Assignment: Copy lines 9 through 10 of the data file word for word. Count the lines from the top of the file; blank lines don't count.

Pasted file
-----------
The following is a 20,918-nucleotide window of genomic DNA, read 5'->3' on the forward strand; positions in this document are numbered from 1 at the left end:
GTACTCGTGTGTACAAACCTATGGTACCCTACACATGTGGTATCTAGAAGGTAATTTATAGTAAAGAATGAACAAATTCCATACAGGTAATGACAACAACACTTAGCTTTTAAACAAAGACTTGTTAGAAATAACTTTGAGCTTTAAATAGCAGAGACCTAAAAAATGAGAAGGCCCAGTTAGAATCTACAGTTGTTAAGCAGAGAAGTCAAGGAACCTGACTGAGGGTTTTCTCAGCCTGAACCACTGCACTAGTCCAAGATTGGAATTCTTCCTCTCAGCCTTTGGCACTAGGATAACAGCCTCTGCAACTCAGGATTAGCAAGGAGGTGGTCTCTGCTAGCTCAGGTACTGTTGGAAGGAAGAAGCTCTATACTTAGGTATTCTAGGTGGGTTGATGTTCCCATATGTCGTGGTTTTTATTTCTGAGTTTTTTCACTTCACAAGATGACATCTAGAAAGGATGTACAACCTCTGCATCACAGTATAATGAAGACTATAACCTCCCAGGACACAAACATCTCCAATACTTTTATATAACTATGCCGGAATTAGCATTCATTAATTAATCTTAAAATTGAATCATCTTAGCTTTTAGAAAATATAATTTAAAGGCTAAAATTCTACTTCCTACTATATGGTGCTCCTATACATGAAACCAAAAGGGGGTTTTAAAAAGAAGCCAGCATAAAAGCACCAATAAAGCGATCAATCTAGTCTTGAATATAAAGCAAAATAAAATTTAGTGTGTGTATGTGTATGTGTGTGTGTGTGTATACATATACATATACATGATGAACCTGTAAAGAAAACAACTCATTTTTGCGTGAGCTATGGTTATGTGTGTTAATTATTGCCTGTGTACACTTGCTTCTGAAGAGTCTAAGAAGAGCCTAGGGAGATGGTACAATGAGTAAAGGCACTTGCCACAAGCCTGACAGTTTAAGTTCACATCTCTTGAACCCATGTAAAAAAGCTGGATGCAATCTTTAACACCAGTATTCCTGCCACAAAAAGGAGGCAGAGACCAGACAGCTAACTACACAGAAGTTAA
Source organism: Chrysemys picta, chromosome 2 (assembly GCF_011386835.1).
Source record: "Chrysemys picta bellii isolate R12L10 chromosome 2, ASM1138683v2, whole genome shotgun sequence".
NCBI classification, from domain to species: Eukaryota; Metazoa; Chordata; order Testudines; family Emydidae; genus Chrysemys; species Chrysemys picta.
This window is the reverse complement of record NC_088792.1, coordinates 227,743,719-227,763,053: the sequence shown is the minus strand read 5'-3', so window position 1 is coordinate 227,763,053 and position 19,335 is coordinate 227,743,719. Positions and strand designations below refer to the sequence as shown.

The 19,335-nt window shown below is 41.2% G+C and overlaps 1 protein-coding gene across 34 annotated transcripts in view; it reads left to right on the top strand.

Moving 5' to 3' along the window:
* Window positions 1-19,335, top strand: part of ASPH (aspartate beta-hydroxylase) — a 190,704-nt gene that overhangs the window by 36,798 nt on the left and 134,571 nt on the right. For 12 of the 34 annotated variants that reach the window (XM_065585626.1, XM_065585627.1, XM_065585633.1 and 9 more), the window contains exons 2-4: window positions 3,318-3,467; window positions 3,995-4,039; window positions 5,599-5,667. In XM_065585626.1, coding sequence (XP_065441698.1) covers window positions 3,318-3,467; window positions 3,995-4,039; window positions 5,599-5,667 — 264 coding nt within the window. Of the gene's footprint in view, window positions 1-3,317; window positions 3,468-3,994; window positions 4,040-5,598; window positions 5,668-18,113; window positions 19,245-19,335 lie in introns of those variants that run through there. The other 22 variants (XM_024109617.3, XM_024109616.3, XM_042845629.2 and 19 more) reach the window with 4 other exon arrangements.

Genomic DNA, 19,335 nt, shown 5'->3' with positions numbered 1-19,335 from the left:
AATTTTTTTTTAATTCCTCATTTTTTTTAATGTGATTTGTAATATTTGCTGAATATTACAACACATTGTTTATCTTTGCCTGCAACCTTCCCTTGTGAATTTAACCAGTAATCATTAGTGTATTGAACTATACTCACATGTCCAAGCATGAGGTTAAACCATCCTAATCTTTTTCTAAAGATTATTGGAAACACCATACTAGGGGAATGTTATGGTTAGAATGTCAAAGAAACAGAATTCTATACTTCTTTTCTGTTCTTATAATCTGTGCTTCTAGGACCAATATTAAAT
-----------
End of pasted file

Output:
* Window positions 1-19,335, top strand: part of ASPH (aspartate beta-hydroxylase) — a 190,704-nt gene that overhangs the window by 36,798 nt on the left and 134,571 nt on the right. For 12 of the 34 annotated variants that reach the window (XM_065585626.1, XM_065585627.1, XM_065585633.1 and 9 more), the window contains exons 2-4: window positions 3,318-3,467; window positions 3,995-4,039; window positions 5,599-5,667. In XM_065585626.1, coding sequence (XP_065441698.1) covers window positions 3,318-3,467; window positions 3,995-4,039; window positions 5,599-5,667 — 264 coding nt within the window. Of the gene's footprint in view, window positions 1-3,317; window positions 3,468-3,994; window positions 4,040-5,598; window positions 5,668-18,113; window positions 19,245-19,335 lie in introns of those variants that run through there. The other 22 variants (XM_024109617.3, XM_024109616.3, XM_042845629.2 and 19 more) reach the window with 4 other exon arrangements.

Genomic DNA, 19,335 nt, shown 5'->3' with positions numbered 1-19,335 from the left: